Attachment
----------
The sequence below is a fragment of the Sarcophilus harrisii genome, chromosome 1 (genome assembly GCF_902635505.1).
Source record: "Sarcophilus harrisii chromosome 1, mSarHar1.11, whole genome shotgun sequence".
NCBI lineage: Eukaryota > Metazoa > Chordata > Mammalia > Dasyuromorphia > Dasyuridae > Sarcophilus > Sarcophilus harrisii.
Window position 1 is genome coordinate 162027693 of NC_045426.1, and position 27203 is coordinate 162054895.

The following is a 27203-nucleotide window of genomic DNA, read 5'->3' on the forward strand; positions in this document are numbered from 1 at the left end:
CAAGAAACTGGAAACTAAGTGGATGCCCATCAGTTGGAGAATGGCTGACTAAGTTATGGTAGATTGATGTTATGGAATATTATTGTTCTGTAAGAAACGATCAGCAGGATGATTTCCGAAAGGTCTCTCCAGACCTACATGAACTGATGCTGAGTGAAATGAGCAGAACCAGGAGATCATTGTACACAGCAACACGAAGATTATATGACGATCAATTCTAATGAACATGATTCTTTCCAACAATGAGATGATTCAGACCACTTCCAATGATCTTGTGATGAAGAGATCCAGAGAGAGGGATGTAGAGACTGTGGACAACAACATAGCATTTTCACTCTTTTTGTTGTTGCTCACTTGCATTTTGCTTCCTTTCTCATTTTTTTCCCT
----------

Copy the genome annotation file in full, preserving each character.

The sequence below is a fragment of the Sarcophilus harrisii genome, chromosome 1 (genome assembly GCF_902635505.1).
Source record: "Sarcophilus harrisii chromosome 1, mSarHar1.11, whole genome shotgun sequence".
NCBI lineage: Eukaryota > Metazoa > Chordata > Mammalia > Dasyuromorphia > Dasyuridae > Sarcophilus > Sarcophilus harrisii.
Window position 1 is genome coordinate 162027693 of NC_045426.1, and position 27203 is coordinate 162054895.

The following is a 27203-nucleotide window of genomic DNA, read 5'->3' on the forward strand; positions in this document are numbered from 1 at the left end:
CAAGAAACTGGAAACTAAGTGGATGCCCATCAGTTGGAGAATGGCTGACTAAGTTATGGTAGATTGATGTTATGGAATATTATTGTTCTGTAAGAAACGATCAGCAGGATGATTTCCGAAAGGTCTCTCCAGACCTACATGAACTGATGCTGAGTGAAATGAGCAGAACCAGGAGATCATTGTACACAGCAACACGAAGATTATATGACGATCAATTCTAATGAACATGATTCTTTCCAACAATGAGATGATTCAGACCACTTCCAATGATCTTGTGATGAAGAGATCCAGAGAGAGGGATGTAGAGACTGTGGACAACAACATAGCATTTTCACTCTTTTTGTTGTTGCTCACTTGCATTTTGCTTCCTTTCTCATTTTTTTCCCT